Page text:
More Women Being Appointed to Boards
Wednesday, 11th February 2015 at 9:57 am
There has been a 50 per cent jump in the number of women on the Boards of Australia’s 200 largest companies, according to new research.
The Australian Council of Superannuation Investors (ACSI) said that by the end of 2014 women were occupying almost 300 seats in ASX 200 boardrooms (19.3 per cent of all directors), a figure that has more than doubled since 2010.
ACSI said women now represent 30 per cent of all new appointments to the Boards of ASX 200 companies. In 2009 this figure was sitting around five per cent, they said.
The news came as ACSI launched a campaign to have women comprising 30 per cent of all Board positions in ASX 200 companies within the next three years.
“ACSI’s motivation to act in this space is the strong evidence of the links between board gender diversity and financial performance,” ACSI CEO Gordon Hagart said.
We have been pleased with recent improvements on gender diversity, but these come from a very low base. Our data show that unless we see an accelerated number of women appointed to ASX 200 boards, further progress will be unacceptably slow.
“ACSI hopes that Australian boards will willingly embrace the challenge, avoiding the need for the legislated quotas adopted by many other countries where improvements in diversity seemed to be happening too slowly.”
ACSI said as of February 2015, almost half of the companies in the S&P/ASX 200 index have one, or fewer, women at board level. There are now 36 companies – including one in the ASX 50 and another three in the ASX 100 – that have no women on their boards.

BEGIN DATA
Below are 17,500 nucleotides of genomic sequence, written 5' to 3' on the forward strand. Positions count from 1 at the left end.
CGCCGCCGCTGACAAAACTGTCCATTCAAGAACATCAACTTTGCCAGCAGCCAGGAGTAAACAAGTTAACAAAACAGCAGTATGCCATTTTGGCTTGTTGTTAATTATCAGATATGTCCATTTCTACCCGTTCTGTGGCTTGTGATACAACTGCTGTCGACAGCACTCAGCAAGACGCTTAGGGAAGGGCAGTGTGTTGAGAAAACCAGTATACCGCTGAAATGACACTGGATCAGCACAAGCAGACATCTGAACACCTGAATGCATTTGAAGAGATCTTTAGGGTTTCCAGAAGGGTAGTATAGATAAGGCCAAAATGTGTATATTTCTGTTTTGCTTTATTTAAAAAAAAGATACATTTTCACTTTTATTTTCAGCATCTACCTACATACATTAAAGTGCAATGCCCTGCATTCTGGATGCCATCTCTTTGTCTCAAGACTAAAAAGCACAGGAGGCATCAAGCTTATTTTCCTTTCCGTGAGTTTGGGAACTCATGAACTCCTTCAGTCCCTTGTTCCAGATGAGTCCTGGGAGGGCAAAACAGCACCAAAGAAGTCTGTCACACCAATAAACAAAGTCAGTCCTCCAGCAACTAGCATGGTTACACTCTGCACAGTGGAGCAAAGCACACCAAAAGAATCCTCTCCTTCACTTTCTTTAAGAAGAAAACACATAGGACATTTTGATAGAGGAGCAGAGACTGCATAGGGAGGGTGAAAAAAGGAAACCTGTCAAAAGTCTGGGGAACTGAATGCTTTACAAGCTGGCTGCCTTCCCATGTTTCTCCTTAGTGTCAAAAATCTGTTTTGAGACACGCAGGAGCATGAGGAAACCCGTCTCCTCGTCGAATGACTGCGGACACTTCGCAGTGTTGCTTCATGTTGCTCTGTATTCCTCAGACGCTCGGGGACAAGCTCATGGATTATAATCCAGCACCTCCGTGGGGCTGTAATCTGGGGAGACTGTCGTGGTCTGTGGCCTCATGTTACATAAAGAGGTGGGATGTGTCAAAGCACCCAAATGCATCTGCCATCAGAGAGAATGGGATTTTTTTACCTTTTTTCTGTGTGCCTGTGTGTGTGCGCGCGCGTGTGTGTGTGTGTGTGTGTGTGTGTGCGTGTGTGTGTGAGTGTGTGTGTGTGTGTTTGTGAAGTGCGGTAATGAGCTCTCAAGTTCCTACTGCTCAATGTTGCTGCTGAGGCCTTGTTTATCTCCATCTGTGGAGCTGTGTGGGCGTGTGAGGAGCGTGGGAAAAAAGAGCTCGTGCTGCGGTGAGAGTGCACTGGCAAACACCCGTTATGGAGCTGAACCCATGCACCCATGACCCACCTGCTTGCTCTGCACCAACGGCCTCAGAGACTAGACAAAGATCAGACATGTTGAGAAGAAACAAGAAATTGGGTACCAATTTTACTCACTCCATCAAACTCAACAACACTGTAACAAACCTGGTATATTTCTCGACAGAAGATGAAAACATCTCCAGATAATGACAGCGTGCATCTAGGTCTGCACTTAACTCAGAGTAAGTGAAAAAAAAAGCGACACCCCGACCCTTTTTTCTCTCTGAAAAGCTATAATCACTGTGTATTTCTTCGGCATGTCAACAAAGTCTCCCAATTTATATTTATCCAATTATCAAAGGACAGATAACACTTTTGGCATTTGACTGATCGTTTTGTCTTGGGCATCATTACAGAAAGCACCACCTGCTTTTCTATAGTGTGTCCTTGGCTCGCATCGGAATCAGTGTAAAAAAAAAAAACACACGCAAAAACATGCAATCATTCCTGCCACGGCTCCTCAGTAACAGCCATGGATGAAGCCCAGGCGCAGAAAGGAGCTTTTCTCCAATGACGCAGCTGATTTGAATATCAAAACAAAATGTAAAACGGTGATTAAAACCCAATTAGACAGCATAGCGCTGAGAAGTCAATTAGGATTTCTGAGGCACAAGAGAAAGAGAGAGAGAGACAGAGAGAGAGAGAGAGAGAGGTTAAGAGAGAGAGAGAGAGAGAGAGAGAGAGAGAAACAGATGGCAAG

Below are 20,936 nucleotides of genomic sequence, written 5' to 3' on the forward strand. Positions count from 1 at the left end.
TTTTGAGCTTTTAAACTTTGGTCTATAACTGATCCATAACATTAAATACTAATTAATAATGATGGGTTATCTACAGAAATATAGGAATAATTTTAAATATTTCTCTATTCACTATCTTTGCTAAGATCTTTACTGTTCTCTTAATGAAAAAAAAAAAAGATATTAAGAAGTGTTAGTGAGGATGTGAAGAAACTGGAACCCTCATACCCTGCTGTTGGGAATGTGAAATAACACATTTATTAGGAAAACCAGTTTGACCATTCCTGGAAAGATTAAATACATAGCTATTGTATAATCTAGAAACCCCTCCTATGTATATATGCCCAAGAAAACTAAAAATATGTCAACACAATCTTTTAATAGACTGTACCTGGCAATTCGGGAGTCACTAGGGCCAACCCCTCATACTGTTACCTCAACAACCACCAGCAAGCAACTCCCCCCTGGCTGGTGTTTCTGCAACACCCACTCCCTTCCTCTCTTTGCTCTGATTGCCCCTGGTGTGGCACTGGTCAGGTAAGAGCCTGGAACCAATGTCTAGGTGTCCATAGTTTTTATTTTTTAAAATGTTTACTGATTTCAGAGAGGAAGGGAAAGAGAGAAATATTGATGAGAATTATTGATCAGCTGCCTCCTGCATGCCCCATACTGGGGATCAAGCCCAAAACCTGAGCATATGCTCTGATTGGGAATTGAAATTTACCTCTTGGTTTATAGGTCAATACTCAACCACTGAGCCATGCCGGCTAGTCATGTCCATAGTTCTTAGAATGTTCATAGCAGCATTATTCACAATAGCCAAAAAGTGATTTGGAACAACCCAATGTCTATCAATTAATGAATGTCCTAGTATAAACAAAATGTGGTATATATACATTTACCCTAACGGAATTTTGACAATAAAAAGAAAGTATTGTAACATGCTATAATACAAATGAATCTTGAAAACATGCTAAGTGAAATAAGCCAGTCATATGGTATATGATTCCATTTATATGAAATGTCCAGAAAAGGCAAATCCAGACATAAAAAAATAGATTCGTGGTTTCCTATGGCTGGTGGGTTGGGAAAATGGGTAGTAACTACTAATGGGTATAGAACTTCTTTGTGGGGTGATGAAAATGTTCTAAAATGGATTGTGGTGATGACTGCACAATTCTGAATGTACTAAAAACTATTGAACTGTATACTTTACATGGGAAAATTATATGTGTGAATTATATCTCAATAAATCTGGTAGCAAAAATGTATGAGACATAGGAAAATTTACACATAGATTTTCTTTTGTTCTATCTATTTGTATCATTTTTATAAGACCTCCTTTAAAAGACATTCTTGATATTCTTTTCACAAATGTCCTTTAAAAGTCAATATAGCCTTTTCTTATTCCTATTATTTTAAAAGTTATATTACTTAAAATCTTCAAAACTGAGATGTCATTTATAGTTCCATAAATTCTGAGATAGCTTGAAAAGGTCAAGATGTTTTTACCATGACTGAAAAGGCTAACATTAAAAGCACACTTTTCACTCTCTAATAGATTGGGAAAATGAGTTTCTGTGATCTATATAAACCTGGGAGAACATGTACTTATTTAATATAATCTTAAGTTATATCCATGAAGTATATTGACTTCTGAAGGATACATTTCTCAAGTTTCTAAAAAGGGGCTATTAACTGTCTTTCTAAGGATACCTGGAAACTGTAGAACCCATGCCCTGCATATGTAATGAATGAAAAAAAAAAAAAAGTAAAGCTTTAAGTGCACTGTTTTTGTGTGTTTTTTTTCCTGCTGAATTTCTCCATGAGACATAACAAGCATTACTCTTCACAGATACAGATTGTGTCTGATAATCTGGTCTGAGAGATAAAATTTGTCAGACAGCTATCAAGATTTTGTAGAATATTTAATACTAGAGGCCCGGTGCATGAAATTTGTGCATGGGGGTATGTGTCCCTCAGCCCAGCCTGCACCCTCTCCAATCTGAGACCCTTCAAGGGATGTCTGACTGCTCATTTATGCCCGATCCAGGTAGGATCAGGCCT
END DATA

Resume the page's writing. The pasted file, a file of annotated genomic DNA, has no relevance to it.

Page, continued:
“It is heartening to see that so many of Australia’s business leaders have responded in recent years to the challenge set by ACSI, and others, to diversify the intellectual, philosophical and skills inputs in their boardrooms through gender diversity,” Hagart said.
“Having one woman on your board is not, however, ‘job done’. And having no women on your board leaves ACSI, and its members, wondering about the fitness of company chairs that have not yet been able to find an appropriately skilled woman to appoint. What else might they have missed in their role?”
Hagart said in 2010 ACSI was part of a group of organisations that called for change that has subsequently resulted in doubling the presence of women in public boardrooms.
But he said women still occupy less than 20 per cent of all board seats.
“ACSI’s approach to board gender diversity is based on the belief that skilled and suitably diverse boards make for better-governed companies and, as such, higher value investments over the long-term,” he said.